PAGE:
Mary did enjoy looking round when invited to do so, but she still doesn't know Grandpa and Grandma have bought a share in it with the view to her becoming co-tenant with her sister. After climbing over assorted building supplies, she discovered that there is a comfortable built in seat to rest on in the bay window.

Next, two incredibly cheap houses came up for sale. This rare and wonderful opportunity could not be passed over. Neither cost as much as the 1940s three-piece suit he'd been looking at longingly, so they were duly bought, almost sight unseen. Grandma Jean and I worried and fretted. What was Grandpa taking on? Or rather, what was he buying for me to take on? Well the old boy clearly has an eye for a bargain, because they are both lovely in their own ways.

First, and easiest to introduce is this one.

Marked 'Triang' on the  back gable wall, there was no mistaking the original builders. Very quickly, we sought superior knowledge from Celia, asking her to be our surveyor. The outcome was that it was a Triang 62, probably from the 40s and in near original condition. Hurrah! No structural stuff for the jobbing builder to learn how to do, on this house at least!

Grandpa, Grandpa and the lodgers are even now discussing who should live in which house.

 In point of fact, none of them mind, just as long as they can all live close by each other. Bonds have been formed and Grandma Jean is now extremely fond of them all. She was even more pleased when, to make up for the lack of the leather suit that was sacrificed to pay for the houses, Grandpa presented her with a very special gift.

A beautiful old ebony and gold piano, made by that high quality traditional furnishing company Pit-a-Pat, arrived for her and after a great deal of huffing and puffing from the men-folk it was ready to be played.

Several days later, a piano stool arrived and Grandma was in her element. Which is a lot better than being out in the elements as the Big People house has been flooded, 100 mph gales have blown and it hasn't stopped raining since before Christmas. Now though, Grandma is keeping us cheerful with rousing renditions of songs such as ' Roll Out the Barrel,'  'Rule Britannia' and the Welsh National Anthem.

The second house that was bought with the Triang is home made. Now, round here, many houses were built by their residents with no formal training. The one we live in is 500 years old and was almost certainly built by the family and friends of the people who were to live in it. It is very small and clearly for peasant stock, such as ourselves. There's not a straight wall anywhere to be found, and no foundations worthy of mentioning, but it has stood up to wind, snow, hail and torrential rain, with the occasional glimpse of the sun, for five centuries.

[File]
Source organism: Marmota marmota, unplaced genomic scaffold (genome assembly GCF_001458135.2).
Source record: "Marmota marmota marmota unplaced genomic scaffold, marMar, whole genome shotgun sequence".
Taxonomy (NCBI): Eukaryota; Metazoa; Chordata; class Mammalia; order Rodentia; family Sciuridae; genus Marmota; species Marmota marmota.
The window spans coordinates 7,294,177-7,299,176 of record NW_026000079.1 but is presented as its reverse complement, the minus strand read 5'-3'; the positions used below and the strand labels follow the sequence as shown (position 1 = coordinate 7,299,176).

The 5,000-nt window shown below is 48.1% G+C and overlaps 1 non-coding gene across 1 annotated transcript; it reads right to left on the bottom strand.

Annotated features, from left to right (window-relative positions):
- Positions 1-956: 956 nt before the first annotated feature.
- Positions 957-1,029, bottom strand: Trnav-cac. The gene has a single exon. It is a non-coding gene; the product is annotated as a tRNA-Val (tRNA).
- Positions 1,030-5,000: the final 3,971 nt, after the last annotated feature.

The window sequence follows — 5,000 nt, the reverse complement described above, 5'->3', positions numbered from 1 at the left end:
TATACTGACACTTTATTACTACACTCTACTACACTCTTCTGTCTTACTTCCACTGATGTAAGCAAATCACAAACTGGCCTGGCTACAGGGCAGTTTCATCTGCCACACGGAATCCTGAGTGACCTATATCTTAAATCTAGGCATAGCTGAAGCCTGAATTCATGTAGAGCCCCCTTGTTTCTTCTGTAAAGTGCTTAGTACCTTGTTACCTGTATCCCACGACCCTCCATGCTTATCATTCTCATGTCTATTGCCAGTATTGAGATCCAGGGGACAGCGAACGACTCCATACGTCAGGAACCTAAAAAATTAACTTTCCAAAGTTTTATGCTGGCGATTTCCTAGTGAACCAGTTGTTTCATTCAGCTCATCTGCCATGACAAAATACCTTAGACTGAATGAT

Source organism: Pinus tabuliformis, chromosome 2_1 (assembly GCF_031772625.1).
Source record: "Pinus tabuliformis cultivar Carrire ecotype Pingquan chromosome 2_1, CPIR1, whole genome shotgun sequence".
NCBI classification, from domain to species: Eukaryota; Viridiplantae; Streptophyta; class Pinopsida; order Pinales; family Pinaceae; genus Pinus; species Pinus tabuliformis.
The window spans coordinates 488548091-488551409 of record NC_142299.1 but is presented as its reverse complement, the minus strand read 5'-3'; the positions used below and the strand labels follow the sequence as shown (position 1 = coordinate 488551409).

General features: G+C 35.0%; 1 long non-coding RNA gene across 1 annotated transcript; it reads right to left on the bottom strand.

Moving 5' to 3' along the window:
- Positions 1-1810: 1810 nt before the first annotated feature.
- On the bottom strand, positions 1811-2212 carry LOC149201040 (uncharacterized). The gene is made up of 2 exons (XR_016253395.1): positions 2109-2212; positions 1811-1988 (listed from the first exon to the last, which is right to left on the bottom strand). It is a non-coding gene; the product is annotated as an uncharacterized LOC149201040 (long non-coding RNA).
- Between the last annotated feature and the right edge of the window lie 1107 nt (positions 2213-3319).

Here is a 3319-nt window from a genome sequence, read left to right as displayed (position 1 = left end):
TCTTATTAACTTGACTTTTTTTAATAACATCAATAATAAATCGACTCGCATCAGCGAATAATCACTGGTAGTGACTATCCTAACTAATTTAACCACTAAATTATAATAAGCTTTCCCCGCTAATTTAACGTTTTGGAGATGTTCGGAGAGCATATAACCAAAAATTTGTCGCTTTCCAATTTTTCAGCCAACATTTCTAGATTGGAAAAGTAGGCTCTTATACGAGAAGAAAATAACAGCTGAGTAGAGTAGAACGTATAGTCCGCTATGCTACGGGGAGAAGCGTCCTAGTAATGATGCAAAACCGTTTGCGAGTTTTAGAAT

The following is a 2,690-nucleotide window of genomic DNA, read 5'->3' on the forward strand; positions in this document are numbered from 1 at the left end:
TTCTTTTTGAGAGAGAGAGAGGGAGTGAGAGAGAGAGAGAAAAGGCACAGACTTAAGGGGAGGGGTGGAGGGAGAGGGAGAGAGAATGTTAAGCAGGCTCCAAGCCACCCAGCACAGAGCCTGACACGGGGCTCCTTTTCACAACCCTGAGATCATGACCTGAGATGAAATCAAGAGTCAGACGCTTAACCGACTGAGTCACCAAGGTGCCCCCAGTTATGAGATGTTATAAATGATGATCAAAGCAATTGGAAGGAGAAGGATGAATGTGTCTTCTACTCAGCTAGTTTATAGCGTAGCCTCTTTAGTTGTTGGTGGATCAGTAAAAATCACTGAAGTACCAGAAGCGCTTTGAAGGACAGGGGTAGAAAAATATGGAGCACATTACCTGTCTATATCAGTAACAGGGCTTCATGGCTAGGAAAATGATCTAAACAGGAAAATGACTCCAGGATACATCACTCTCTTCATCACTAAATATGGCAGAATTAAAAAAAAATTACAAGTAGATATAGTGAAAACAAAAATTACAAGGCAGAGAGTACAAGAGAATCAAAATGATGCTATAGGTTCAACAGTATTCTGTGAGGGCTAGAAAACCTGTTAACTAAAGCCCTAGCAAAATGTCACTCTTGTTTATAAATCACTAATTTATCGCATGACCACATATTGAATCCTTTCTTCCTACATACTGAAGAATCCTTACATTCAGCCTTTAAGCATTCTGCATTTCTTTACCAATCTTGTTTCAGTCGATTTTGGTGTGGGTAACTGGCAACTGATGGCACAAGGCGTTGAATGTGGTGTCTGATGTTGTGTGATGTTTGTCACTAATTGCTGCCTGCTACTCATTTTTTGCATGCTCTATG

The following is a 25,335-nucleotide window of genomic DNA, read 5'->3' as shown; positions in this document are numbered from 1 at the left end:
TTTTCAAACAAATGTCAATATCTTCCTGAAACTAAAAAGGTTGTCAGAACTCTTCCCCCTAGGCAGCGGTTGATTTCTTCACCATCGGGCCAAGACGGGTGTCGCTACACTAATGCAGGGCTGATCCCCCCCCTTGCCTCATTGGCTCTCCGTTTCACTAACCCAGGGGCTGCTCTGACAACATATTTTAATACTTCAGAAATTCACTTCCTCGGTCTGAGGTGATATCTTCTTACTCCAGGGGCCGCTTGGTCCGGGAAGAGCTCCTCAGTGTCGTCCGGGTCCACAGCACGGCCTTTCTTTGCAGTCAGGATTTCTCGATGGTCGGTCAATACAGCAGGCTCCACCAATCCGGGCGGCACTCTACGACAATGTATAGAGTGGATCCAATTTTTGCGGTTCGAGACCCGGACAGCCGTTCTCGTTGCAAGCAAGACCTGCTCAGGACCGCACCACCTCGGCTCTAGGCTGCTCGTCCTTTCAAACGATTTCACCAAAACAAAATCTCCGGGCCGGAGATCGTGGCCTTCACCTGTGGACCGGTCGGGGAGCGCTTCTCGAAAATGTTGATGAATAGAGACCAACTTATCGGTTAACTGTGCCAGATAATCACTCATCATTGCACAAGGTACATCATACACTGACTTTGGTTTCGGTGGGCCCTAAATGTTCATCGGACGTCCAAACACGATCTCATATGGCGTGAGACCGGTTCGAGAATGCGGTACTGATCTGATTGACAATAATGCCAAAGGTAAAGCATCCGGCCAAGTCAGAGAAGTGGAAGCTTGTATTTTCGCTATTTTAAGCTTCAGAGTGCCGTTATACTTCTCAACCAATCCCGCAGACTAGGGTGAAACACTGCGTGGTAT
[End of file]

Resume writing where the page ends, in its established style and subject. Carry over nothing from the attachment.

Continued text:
The Big People's House is 500 years old or more.
So, we were not too worried about the hand built thing, until we looked underneath and read an inscription saying that it was made by a 13 year old boy for his little sister in 1951.... but it seemed sturdy and it IS sturdy and also extremely heavy. 

 It was based on a plan in The Woodworker Magazine ( Thank you Rebecca at Doll's Houses Past and Present, for researching that for us!) but errors in measurements were made. Nothing too drastic, just that the upstairs rooms have ceilings over 25% higher than those below, so that finding a tenant tall enough to change a light bulb upstairs but short enough to stand upright downstairs might prove challenging. But, as Grandma noticed, there's no electricity supply there anyway, so why worry about light bulbs?

The little girl this house was built for was called Sian. So it is now known as Ty Sian (Sian's House). The 1910 house is now called Lilly Irene's House because Lilly Irene's father, Mr Hoare, built it for her dolls to live in. After several days of hearing Grandpa and my husband constantly joking about it being the Best Little Hoare House in Wales they got on Grandma's and my nerves, so we decided to call it after the little girl herself.

So, there you have it! Grandpa now feels his property portfolio is complete, at least for the time being. He is strutting around seeing himself as a property baron, though he intends to be a kindly one, making sure all the tenants are comfortable and his houses are well maintained. He seems totally oblivious of the work that must be undertaken to make the houses suitable for renting out. Of course, only one house is truly a Dolly Mixture, but Grandpa is increasingly proud that the whole street is named after his first purchase.

Friday, 15 November 2013

The Missing Builder!

Alas for Grandma, Grandpa and the lodgers, the jobbing builder and decorator  (i.e. me) has had to take compasionate leave due an emergency in a friend's life.
We will be back very soon but, meanwhile, the residents of Dolly Mixture Lane have taken rooms back in Shoe Box Street. In all honesty, I rather hope they will stay there for a few days longer so that I can get on with the structural work and present our elderly friends with a blank canvas to decorate. We will see ....

Saturday, 9 November 2013

A Room To Let.

Grandma put an advert into the local paper. She hopes that the two young ladies who responded might be suitable and not mind that the house is not fully habitable just yet. Perhaps they will see the potential?

But when the two Not-Quite-Hitty girls arrive, there is an obvious problem.